Matt RaibleMatt Raible is a Web Architecture Consultant specializing in open source frameworks.

10+ YEARS


Over 10 years ago, I wrote my first blog post. Since then, I've authored books, had kids, traveled the world, found Trish and blogged about it all.

Comparing Java Web Frameworks at ApacheCon Europe

It's been almost 2 1/2 years since I created and presented my "Comparing Web Frameworks" talk at ApacheCon 2004. It's hard to believe that was my first talk in front of a large audience. Before that conference, I posted a list of possible topics, as well as an outline a few days later. The most recent time I presented this talk was at Spring Forward 2006.

At this year's ApacheCon Europe, I'll be presenting Comparing Java Web Frameworks again. This time, I'll be adding Wicket and Stripes to the mix. I'm adding these two because they seem to be getting the most hype in Java developer's blogs. Of course, it would be great to add Grails, RIFE and Seam, but that's just too much to cover in an hour. Also, Grails is just Spring MVC and Seam uses JSF - so RIFE is the only one that stands out as unique. Here's the current session description:

One of the most difficult things to do (in Java web development) today is pick which web framework to use when development an application. The Apache Software foundation hosts most of the popular Java web frameworks: Struts, MyFaces, Tapestry and Wicket. This session will compare these different web frameworks, as well as Spring MVC and Stripes. It will briefly explain how each works and the strengths and weaknesses of each. Tips, tricks and gotcha's will be plentiful. Lastly, it will provide attendees with a sample application that utilizes all 6 frameworks, so they can compare line-by-line how the frameworks are different. This sample application will include the following features: sortable/pageable list, client and server-side validation, success and error messages as well as some Ajax functionality. The frameworks will be rated on how easy they make it to implement these features.

Over the next couple months, I'll try to post a revised outline so all the folks who care about a comparison like this can voice their opinions. I'll also be integrating Stripes and Wicket into AppFuse and AppFuse Light.

I'm still not sure about the name "AppFuse Light", but it's probably better than "AppFuse LE" which doesn't seem to convey the concept enough. The problem with "Light" is how to spell it (Bud Light vs. Miller Lite). The nice thing about AppFuse LE is we can shorten it to ALE. Regardless, you gotta love how it can all be related back to beer. ;-)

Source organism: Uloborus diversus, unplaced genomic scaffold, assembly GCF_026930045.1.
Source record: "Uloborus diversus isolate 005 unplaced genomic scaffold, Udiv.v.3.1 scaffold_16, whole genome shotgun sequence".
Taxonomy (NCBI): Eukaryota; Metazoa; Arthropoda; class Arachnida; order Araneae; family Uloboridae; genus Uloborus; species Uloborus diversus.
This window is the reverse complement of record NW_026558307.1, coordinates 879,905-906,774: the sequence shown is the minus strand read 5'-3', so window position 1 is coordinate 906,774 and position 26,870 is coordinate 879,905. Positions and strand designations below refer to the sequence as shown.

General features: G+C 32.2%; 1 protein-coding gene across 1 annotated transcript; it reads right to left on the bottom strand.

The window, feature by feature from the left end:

I've never been to Amsterdam before, so I'm definitely looking forward to this trip. My dad will be joining me, so I'll probably do more site-seeing that conference-going. If you're from the area, do you have any suggestions on what to do and where to stay? My dad has been pricing tickets and thinks we'd be better off flying into Frankfurt, spending a few days in Germany, and then arriving a day or two before my talk (on Friday). However, Queen's Day is the Monday of the conference and I've heard rumors it shouldn't be missed. I've got some Dutch and German in my blood, so it should be fun to visit my ancestral homeland.

Posted in Java at Feb 22 2007, 04:44:43 PM MST 12 Comments

Seam Security's X509 Certificate Support

You gotta love Gavin's description of why Seam should support X509 certificates:

I have no idea what these things are, but apparently people want to get them. Supposedly, they are nothing to do with certificates you get when you win something like a spelling competition in primary school. 'Cos if they were, we could have used Norman's PDF stuff. So anyway we can just steal code from Acegi. Then I can tell people "we've got a certificate for X509" in talks, and they will think I know what it is.

At least he's honest. ;-)

Update: Seam now has Spring support - very cool! FWIW, we talked a bit about Seam on the AppFuse mailing list today.

Posted in Java at Feb 22 2007, 10:41:13 AM MST Add a Comment